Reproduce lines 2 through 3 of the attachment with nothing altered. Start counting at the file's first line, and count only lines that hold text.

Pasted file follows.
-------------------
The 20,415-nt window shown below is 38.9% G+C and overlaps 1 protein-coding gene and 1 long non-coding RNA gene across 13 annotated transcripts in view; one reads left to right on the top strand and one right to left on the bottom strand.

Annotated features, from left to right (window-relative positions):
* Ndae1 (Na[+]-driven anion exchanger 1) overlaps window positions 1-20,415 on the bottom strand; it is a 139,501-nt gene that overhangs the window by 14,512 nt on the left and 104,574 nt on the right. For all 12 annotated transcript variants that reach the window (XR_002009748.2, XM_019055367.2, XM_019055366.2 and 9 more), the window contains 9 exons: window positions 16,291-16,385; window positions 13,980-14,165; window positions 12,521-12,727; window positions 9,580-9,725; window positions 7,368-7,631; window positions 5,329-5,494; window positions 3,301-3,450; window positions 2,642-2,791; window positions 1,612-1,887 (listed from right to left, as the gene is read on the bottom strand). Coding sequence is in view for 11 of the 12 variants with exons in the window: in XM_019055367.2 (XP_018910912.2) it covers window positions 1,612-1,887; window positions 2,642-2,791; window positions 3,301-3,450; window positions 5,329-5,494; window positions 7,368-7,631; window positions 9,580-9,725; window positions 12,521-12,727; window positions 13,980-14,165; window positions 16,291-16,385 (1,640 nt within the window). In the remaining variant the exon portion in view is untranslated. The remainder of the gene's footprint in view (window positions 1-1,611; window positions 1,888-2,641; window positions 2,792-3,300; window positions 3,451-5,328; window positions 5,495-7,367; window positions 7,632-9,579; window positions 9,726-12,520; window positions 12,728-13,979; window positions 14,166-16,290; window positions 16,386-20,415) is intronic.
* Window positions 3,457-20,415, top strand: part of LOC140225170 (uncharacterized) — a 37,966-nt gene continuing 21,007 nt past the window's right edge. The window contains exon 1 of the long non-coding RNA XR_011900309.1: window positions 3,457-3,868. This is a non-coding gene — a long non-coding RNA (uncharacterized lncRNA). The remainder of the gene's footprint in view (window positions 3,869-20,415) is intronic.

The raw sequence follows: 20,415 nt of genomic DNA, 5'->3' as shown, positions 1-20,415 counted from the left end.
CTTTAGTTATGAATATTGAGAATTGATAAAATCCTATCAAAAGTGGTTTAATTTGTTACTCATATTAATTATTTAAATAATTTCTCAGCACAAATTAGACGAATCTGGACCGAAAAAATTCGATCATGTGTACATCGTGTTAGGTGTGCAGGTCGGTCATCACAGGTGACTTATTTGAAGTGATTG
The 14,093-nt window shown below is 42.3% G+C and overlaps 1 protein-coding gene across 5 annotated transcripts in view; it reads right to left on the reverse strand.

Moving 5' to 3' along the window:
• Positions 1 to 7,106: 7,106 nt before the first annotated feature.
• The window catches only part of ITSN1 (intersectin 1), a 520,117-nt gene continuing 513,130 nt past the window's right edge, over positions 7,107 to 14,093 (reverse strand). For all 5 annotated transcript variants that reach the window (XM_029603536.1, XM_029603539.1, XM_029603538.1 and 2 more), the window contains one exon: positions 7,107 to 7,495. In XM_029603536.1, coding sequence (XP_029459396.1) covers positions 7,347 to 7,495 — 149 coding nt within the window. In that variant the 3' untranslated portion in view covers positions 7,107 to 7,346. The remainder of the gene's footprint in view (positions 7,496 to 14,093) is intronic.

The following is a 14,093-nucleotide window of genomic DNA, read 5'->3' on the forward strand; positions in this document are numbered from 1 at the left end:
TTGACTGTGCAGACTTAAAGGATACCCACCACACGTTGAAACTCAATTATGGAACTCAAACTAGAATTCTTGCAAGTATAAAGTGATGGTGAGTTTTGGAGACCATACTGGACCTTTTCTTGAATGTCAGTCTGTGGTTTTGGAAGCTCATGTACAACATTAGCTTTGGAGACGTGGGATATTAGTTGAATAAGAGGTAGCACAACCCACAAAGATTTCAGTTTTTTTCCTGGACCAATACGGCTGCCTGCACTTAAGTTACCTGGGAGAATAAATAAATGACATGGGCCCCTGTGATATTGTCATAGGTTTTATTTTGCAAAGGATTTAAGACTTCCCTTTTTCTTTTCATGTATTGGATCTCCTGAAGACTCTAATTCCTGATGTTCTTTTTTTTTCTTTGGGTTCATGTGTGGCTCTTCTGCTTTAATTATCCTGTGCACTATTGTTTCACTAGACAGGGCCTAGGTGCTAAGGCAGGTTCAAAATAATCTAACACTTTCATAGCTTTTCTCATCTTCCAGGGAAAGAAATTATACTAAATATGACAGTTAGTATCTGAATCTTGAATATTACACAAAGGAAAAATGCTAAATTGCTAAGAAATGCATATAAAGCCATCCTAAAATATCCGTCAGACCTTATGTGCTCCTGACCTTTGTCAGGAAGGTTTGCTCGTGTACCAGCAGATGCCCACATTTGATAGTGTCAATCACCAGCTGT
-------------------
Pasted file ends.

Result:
Annotated features, from left to right (window-relative positions):
* Ndae1 (Na[+]-driven anion exchanger 1) overlaps window positions 1-20,415 on the bottom strand; it is a 139,501-nt gene that overhangs the window by 14,512 nt on the left and 104,574 nt on the right. For all 12 annotated transcript variants that reach the window (XR_002009748.2, XM_019055367.2, XM_019055366.2 and 9 more), the window contains 9 exons: window positions 16,291-16,385; window positions 13,980-14,165; window positions 12,521-12,727; window positions 9,580-9,725; window positions 7,368-7,631; window positions 5,329-5,494; window positions 3,301-3,450; window positions 2,642-2,791; window positions 1,612-1,887 (listed from right to left, as the gene is read on the bottom strand). Coding sequence is in view for 11 of the 12 variants with exons in the window: in XM_019055367.2 (XP_018910912.2) it covers window positions 1,612-1,887; window positions 2,642-2,791; window positions 3,301-3,450; window positions 5,329-5,494; window positions 7,368-7,631; window positions 9,580-9,725; window positions 12,521-12,727; window positions 13,980-14,165; window positions 16,291-16,385 (1,640 nt within the window). In the remaining variant the exon portion in view is untranslated. The remainder of the gene's footprint in view (window positions 1-1,611; window positions 1,888-2,641; window positions 2,792-3,300; window positions 3,451-5,328; window positions 5,495-7,367; window positions 7,632-9,579; window positions 9,726-12,520; window positions 12,728-13,979; window positions 14,166-16,290; window positions 16,386-20,415) is intronic.